Achieving universally high life satisfaction requires two- to six-times the sustainable level of resource use based on the current relationship between humans and the planet, reports a paper published online this week in Nature Sustainability. The study sheds light on the challenges of defining sustainable development paths globally.
Economies worldwide rely on excessive use of natural resources to ensure adequate levels of support of physical needs such as nutrition, income, access to energy, and sanitation, and social needs such as democratic quality, equality, social support, secondary education, and life satisfaction. As a result, the health of the planet is under threat due to related man-made impacts, such as climate change and chemical pollution.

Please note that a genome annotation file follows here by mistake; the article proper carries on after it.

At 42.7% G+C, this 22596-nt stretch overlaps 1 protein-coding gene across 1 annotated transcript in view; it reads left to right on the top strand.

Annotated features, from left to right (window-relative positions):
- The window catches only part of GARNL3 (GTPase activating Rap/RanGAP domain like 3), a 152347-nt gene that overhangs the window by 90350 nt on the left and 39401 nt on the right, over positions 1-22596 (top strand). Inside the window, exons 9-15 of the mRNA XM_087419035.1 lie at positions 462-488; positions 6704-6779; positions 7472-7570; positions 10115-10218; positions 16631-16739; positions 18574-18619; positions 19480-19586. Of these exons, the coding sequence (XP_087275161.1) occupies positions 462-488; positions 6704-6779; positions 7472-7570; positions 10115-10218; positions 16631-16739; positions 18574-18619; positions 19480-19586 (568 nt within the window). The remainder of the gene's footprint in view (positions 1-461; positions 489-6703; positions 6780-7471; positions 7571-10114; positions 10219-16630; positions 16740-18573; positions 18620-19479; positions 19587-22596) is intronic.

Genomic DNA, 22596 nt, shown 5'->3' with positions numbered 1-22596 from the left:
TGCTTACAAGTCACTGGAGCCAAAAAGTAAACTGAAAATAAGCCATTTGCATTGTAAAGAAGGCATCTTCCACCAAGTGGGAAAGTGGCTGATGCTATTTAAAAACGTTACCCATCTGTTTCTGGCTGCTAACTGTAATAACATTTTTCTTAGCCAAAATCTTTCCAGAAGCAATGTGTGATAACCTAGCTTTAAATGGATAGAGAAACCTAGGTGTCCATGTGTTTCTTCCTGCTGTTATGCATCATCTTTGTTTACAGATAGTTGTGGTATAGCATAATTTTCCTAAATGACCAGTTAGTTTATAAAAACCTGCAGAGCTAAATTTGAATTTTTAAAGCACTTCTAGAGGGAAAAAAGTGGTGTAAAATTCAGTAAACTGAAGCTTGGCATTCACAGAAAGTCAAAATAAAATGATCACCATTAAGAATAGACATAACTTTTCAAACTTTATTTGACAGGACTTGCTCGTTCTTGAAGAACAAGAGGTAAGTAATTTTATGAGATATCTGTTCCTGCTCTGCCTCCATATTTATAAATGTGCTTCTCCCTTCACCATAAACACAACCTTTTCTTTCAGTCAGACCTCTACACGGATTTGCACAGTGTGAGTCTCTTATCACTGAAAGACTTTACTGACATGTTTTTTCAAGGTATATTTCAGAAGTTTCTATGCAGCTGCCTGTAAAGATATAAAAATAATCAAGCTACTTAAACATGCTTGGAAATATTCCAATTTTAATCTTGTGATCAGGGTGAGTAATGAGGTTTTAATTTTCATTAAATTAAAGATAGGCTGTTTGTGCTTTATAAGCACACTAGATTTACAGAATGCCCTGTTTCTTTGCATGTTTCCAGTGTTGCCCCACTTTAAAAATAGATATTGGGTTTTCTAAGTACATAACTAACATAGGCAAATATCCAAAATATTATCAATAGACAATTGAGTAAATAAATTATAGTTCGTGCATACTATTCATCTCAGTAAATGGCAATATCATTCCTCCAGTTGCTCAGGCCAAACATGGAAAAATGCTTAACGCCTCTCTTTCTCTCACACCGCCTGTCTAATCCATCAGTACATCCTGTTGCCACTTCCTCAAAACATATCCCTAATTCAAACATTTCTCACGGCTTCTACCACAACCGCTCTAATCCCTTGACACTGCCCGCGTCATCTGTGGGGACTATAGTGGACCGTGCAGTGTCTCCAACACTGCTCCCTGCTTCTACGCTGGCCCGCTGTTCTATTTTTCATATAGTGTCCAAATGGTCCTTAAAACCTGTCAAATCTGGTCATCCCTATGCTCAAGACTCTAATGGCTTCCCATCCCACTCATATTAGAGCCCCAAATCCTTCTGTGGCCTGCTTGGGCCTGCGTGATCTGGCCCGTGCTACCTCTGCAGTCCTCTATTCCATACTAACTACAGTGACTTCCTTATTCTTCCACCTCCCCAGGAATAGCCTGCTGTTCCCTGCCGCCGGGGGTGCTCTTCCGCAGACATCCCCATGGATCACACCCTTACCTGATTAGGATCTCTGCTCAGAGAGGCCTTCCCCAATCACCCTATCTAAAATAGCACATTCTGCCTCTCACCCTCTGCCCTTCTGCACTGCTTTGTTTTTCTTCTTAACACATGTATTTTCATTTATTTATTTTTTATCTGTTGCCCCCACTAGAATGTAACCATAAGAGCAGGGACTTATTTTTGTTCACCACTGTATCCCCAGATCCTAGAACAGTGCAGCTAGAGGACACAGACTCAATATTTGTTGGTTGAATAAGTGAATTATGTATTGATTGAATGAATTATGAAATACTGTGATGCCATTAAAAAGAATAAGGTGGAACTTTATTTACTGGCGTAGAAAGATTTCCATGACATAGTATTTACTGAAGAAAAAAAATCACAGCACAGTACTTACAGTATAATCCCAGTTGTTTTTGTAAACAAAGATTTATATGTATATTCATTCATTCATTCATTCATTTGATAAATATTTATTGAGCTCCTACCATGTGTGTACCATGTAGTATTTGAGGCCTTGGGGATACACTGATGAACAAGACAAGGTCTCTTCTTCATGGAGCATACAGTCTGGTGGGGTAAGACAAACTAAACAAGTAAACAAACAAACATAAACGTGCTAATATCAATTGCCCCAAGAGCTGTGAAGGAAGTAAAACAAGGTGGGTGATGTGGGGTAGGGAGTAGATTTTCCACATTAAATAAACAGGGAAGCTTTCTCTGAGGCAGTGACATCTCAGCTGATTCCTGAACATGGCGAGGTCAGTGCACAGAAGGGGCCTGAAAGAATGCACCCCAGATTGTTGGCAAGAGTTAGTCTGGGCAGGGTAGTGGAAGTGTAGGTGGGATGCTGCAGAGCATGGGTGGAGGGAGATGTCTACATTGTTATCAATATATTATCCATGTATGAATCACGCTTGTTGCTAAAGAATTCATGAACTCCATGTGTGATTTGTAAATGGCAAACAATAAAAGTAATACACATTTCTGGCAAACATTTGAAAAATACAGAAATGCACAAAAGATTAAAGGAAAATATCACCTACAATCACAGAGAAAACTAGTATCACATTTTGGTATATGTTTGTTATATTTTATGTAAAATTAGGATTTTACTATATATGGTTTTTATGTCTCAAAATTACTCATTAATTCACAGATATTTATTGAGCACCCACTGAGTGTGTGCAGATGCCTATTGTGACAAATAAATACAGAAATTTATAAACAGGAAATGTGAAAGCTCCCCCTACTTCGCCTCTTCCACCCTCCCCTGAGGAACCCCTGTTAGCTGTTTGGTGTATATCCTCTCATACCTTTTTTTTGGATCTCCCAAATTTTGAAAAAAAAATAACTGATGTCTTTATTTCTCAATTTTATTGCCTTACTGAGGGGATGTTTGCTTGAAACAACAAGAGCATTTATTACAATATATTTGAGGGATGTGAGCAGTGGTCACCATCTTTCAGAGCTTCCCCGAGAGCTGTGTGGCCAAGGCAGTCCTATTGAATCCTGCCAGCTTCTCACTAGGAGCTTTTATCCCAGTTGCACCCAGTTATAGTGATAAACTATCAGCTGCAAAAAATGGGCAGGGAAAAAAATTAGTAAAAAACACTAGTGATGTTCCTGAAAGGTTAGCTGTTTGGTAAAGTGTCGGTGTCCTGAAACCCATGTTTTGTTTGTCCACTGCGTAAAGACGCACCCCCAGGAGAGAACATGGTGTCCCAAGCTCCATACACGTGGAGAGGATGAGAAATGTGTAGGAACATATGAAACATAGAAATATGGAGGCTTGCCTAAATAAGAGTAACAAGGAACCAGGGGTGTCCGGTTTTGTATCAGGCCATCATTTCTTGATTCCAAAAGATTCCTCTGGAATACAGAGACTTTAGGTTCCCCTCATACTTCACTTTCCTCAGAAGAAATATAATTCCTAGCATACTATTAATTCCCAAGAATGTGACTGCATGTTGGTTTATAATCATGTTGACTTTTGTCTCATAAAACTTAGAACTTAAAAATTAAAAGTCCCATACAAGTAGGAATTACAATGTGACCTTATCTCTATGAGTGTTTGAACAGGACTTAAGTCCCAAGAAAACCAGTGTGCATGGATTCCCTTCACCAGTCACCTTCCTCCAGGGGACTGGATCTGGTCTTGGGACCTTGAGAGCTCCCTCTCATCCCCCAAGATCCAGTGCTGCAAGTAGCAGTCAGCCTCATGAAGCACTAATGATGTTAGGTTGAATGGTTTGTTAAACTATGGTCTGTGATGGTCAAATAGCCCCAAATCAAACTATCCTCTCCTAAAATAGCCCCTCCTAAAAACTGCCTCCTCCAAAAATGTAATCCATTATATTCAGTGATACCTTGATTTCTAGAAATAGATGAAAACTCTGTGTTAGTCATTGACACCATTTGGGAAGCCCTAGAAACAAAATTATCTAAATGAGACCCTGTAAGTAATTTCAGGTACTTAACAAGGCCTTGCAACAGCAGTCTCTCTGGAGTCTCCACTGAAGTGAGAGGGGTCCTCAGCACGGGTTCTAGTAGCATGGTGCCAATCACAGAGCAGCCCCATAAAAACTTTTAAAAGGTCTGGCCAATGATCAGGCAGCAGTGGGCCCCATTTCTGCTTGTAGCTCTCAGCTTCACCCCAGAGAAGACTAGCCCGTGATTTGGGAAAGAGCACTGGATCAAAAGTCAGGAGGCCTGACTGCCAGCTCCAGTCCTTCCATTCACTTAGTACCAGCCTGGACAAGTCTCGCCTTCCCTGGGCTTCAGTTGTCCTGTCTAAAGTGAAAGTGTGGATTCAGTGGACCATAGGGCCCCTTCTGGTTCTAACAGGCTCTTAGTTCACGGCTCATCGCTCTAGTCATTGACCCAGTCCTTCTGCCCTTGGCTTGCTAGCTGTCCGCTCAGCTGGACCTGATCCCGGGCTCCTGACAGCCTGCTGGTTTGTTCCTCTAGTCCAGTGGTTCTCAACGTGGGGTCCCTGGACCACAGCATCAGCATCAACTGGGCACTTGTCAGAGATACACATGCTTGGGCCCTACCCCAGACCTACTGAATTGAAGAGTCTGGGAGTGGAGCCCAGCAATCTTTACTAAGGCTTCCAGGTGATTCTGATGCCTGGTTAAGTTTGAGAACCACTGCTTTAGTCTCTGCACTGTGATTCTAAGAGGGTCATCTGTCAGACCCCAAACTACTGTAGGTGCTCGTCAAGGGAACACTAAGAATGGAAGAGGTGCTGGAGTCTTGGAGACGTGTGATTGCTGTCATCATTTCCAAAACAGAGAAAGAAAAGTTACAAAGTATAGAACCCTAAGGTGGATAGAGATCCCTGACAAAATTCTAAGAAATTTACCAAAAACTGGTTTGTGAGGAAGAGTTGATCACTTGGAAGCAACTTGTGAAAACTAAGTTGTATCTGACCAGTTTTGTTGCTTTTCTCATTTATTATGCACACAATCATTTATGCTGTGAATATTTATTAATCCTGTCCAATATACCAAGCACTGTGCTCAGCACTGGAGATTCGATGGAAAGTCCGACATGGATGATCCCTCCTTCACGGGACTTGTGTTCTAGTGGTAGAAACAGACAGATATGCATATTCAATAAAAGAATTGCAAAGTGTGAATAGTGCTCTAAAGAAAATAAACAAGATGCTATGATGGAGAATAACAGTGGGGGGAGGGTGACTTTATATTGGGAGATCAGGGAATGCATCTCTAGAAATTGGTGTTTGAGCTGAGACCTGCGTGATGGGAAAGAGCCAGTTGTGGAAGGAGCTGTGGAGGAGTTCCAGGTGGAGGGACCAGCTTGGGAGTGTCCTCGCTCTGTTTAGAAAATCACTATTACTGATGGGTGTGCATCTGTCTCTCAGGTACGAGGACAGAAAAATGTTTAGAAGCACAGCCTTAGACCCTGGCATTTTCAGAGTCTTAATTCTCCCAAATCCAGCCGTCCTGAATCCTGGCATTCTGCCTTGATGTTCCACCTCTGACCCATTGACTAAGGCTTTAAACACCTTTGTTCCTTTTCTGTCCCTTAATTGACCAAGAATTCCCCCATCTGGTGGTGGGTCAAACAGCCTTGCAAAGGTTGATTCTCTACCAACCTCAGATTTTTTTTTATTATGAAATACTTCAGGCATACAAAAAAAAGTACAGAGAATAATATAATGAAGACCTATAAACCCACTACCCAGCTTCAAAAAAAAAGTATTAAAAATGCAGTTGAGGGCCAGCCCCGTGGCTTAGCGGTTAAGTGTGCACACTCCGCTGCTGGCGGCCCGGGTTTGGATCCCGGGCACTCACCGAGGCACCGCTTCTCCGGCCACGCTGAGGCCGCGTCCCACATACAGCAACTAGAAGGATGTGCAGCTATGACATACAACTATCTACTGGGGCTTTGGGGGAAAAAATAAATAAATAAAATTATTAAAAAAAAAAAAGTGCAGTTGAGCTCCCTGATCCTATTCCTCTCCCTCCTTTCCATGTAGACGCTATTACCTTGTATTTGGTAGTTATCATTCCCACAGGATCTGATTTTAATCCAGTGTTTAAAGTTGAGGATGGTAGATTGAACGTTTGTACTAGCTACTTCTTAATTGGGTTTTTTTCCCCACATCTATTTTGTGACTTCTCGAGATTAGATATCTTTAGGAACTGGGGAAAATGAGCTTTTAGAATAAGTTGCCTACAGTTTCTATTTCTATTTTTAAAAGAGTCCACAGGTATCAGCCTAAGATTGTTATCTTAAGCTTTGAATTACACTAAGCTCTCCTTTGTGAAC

Using carefully formulated biophysical and social indicators, Daniel O’Neill and colleagues quantify the links between human needs and critical planetary processes. Their results indicate that no country at present meets the basic needs of its population without overusing biophysical resources. The authors find that although it could be possible to meet the physical needs of the population within planetary boundaries for all countries,satisfying social needs requires a fundamental restructuring of infrastructure, technologies, institutions and markets. Development pathways compatible with a healthy planet involve tackling overconsumption in wealthy countries to achieve ‘sufficiency’ in resource use, decarbonizing the energy system, and reducing income inequality, they conclude.
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